The woman in the photograph is naked except for a thong and a riot of pearl beads hanging to her navel. She stares brazenly at the camera, her hands on her hips.
"Oh my gosh, you look just like a stripper," I say. "Keep it." I'm talking to my friend Gina as she stares rapturously at the image on the oversized computer monitor. "You're right," she says. "Steven is gonna love this picture." She looks at the photographer. "Keep it."
I've tagged along with friends Gina and Stephanie for their sessions with photographer Laura Boyd (www.ownyoursexy.com) during our stay in New York City. Laura has made a career of photographing women in their skivvies and compiling "little black books" of artfully shot intimate photos that can be gifted to significant others or stowed away until the day a dispute erupts over whether Great Grandma really once had boobs that hung above her waistline.
The studio's in a swanky high-rise in the heart of the financial district, and it feels a little odd when we arrive with bags stuffed full of lingerie and ask the doorman to ring apartment 27-A. I can't help wonder if he can tell by our sheepish expressions that we're up to something — something a little ... dirty.
Upstairs, Laura's studio brims with tulle, maribou and backdrops papered with prints you'd expect to find in a Paris bordello. Enormous windows provide ample lighting and a voyeuristic view into an office across the street.
"You just know that office was a big part of his promotion," I say, watching a man work at his desk. "Unfortunately, sir, we can't increase your salary, but we can promise you one of the best views in New York!"
Laura chats with Gina about the photos she wants, and begins pulling lingerie from her bag. My neck prickles when she says, "I've got to wear this thong. It's Steven's favorite." I love Gina to death, but I could have done without knowing that tidbit. Hastily, I excuse myself and spend the next hour roaming the city so she can take her photos in private.
Next, it's Stephanie's turn. She's recently lost weight and is far more body-conscious than Gina, but Laura seems unfazed. Gina and I leave to give Stephanie some privacy. We return an hour later, and Stephanie emerges, wide-eyed.
"It went fine," she says, "but you won't believe it. I put on that thong for the shoot, and when I looked at myself in the mirror, I totally freaked out. I couldn't go out there like that! To me, it looked like it was on backward because the string was in the front and the triangle was in the back, but I knew the triangle had to go in back, because that's where the tags were!"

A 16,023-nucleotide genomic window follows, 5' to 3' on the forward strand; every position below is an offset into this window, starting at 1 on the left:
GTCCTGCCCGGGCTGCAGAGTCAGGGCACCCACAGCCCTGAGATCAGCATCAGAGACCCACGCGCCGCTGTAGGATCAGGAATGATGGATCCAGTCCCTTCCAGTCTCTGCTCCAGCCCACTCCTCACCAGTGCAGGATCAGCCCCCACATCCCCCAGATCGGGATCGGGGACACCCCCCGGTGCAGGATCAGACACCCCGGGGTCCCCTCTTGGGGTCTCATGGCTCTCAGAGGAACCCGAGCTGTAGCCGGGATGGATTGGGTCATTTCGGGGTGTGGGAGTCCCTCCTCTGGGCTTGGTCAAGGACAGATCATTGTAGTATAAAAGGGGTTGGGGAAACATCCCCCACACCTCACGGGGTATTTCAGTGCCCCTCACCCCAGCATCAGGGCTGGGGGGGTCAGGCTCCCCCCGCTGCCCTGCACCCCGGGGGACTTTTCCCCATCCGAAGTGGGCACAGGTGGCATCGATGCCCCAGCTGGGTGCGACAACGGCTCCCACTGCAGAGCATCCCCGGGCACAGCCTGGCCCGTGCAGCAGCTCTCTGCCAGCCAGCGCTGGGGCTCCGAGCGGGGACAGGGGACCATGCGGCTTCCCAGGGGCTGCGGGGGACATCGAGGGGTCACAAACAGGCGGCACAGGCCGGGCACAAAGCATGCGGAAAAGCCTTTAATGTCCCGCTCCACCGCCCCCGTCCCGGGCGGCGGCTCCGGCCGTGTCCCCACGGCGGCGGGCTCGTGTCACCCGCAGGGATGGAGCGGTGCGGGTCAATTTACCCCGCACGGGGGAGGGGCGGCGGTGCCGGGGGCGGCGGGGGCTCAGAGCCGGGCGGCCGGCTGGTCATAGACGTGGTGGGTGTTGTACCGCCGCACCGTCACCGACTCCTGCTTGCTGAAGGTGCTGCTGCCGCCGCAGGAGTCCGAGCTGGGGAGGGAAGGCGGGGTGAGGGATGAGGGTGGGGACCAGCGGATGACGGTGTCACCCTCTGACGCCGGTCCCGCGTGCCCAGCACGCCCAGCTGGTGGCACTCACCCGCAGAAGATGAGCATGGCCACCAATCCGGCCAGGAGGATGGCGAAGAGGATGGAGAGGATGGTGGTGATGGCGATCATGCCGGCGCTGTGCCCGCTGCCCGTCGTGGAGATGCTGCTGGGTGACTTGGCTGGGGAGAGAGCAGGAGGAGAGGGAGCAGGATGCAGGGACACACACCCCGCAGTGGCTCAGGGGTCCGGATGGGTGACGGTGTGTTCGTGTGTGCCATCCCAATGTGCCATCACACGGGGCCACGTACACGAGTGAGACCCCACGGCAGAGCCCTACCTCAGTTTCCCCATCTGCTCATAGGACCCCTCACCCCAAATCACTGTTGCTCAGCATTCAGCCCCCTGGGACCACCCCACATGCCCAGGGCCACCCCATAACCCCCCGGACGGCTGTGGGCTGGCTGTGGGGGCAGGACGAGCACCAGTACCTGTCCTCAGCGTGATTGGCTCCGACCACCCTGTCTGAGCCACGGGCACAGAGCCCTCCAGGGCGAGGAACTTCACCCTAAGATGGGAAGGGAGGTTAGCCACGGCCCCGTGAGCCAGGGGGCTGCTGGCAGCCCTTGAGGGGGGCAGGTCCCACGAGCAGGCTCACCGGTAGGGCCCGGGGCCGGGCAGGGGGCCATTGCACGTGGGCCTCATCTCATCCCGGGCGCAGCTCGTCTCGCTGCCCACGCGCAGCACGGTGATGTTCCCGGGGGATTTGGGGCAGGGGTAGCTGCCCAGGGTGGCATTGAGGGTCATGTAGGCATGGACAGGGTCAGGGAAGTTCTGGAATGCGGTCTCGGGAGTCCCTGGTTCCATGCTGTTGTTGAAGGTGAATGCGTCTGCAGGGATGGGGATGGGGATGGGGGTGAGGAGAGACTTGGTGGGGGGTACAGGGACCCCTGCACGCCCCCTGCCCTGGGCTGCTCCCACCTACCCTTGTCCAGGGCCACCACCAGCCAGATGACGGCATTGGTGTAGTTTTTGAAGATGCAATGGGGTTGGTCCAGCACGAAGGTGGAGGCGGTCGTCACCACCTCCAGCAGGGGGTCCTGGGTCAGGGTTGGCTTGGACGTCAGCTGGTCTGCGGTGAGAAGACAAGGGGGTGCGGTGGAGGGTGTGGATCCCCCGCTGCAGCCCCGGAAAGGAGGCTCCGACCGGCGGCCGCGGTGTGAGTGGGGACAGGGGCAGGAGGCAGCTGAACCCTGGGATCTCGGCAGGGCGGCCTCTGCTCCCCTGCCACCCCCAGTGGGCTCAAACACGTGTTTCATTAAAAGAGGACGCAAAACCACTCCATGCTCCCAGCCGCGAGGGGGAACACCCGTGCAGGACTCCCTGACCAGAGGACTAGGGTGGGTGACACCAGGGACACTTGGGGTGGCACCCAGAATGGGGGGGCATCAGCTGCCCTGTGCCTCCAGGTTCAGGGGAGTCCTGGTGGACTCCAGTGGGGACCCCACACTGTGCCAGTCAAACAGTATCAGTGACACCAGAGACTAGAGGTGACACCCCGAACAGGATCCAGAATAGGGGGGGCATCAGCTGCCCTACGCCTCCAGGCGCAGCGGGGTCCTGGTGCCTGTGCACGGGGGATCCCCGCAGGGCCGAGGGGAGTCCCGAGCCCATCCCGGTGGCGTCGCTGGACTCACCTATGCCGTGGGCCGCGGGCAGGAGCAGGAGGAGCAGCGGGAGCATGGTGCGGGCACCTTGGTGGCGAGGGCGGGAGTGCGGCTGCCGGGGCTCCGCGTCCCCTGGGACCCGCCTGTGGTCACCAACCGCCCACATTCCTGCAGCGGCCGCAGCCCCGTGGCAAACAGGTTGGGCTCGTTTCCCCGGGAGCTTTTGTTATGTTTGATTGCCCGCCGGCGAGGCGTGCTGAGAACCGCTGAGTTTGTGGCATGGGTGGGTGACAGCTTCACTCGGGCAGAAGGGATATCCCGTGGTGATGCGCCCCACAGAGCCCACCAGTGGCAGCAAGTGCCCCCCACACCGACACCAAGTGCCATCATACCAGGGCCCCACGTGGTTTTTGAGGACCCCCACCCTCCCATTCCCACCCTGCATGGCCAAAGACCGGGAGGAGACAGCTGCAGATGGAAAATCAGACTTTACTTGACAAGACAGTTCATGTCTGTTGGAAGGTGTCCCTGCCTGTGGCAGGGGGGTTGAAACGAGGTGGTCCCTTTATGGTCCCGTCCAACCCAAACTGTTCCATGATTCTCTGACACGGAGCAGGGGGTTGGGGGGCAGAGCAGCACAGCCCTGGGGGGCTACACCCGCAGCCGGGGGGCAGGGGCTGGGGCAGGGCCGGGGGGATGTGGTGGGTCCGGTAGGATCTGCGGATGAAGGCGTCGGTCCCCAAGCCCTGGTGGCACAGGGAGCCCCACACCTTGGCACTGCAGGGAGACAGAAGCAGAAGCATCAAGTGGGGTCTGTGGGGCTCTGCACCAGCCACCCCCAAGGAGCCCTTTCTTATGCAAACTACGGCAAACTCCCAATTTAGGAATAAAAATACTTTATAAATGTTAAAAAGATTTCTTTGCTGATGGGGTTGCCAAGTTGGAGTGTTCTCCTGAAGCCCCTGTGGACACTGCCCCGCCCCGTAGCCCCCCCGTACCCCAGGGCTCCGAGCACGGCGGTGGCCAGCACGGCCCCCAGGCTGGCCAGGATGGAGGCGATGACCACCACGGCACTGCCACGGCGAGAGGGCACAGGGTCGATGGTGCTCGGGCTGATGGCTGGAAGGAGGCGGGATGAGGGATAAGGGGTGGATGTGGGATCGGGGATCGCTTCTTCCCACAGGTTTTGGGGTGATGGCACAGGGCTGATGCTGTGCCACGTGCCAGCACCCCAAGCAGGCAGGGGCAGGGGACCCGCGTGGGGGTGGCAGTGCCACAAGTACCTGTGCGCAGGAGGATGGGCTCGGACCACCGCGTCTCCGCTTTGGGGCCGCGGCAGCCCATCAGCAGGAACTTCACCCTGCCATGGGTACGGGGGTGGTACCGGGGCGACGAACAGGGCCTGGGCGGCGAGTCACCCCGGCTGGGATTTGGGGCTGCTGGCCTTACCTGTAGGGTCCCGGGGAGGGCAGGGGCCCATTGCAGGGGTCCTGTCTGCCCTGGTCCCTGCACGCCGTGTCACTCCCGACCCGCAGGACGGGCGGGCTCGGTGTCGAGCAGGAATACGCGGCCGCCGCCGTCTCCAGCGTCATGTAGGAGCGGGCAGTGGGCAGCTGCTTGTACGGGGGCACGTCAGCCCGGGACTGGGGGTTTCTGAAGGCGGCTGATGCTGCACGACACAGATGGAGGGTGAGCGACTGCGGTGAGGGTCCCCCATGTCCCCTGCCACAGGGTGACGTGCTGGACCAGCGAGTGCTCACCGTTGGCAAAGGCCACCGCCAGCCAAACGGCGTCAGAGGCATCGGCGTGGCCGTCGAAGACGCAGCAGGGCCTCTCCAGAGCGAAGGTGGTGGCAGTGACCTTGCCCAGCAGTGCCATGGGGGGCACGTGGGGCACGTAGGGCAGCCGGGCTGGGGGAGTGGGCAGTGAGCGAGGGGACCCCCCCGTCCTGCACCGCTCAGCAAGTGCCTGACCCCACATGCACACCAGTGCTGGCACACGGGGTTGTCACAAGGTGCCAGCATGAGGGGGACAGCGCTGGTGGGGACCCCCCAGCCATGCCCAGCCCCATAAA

"Stephanie," Gina says dryly, "The tags go in the front. It's a g-string, not a v-string.""Oh my god," Stephanie says, putting her hands to her face. "I almost had my photos taken like that." We laugh until we have tears in our eyes.
After a leisurely lunch, we return to Laura's. Stephanie's pictures are up first, and Laura has done a fabulous job. The photos tastefully highlight her lovely face and ample cleavage. They're sexy, but not too revealing — the kind of thing that wouldn't cause trauma if the kids came across them.
Gina's photos, on the other hand, look like something straight out of a Victoria's Secret shoot, before the naughty bits are edited out. At first, I'm a little uncomfortable seeing that much of my friend, but I soon begin examining them with the jaded air of Hugh Hefner.
"I like the third picture best," I hear myself say. "Your butt looks really round in it." I realize this has become a rather odd bonding experience: You can't openly critique the roundness of your friend's bare butt without feeling closer as a result. Try it some time and see if I'm not right.
By the afternoon's end, I have to admit part of me is a little envious. Their photos are amazing, and their husbands will be suitably overjoyed. But at a $750 starting price, Laura's services don't come cheap. With four kids and a mortgage, I don't think "boudoir photography session" will get priority on the expense list.
I could probably find a Nashville boudoir photographer for cheaper, but my initial investigation turned up an ad with a photo of a matronly woman wearing only a fishing net, cradling a plastic fish in her arms. I'm now scarred for life. Perhaps some things really are better left to New Yorkers.
Read more Suburban Turmoil at www.suburbanturmoil.com.
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